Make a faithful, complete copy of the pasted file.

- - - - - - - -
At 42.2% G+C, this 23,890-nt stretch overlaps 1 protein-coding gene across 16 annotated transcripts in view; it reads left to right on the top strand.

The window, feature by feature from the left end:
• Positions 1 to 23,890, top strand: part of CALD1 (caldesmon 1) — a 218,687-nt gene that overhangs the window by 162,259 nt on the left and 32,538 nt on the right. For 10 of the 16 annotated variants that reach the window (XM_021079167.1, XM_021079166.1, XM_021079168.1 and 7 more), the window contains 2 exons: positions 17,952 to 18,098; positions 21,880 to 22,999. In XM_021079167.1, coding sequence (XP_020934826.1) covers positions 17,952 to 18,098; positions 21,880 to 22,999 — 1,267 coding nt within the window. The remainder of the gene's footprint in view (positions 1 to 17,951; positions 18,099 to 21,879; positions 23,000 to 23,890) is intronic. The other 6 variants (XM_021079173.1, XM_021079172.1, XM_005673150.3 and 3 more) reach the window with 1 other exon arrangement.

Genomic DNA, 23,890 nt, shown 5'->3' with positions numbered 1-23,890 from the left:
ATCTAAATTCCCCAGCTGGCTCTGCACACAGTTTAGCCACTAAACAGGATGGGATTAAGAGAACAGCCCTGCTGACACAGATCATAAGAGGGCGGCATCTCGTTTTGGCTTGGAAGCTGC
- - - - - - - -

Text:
At 42.2% G+C, this 23,890-nt stretch overlaps 1 protein-coding gene across 16 annotated transcripts in view; it reads left to right on the top strand.

The window, feature by feature from the left end:
• Positions 1 to 23,890, top strand: part of CALD1 (caldesmon 1) — a 218,687-nt gene that overhangs the window by 162,259 nt on the left and 32,538 nt on the right. For 10 of the 16 annotated variants that reach the window (XM_021079167.1, XM_021079166.1, XM_021079168.1 and 7 more), the window contains 2 exons: positions 17,952 to 18,098; positions 21,880 to 22,999. In XM_021079167.1, coding sequence (XP_020934826.1) covers positions 17,952 to 18,098; positions 21,880 to 22,999 — 1,267 coding nt within the window. The remainder of the gene's footprint in view (positions 1 to 17,951; positions 18,099 to 21,879; positions 23,000 to 23,890) is intronic. The other 6 variants (XM_021079173.1, XM_021079172.1, XM_005673150.3 and 3 more) reach the window with 1 other exon arrangement.

Genomic DNA, 23,890 nt, shown 5'->3' with positions numbered 1-23,890 from the left:
ATCTAAATTCCCCAGCTGGCTCTGCACACAGTTTAGCCACTAAACAGGATGGGATTAAGAGAACAGCCCTGCTGACACAGATCATAAGAGGGCGGCATCTCGTTTTGGCTTGGAAGCTGC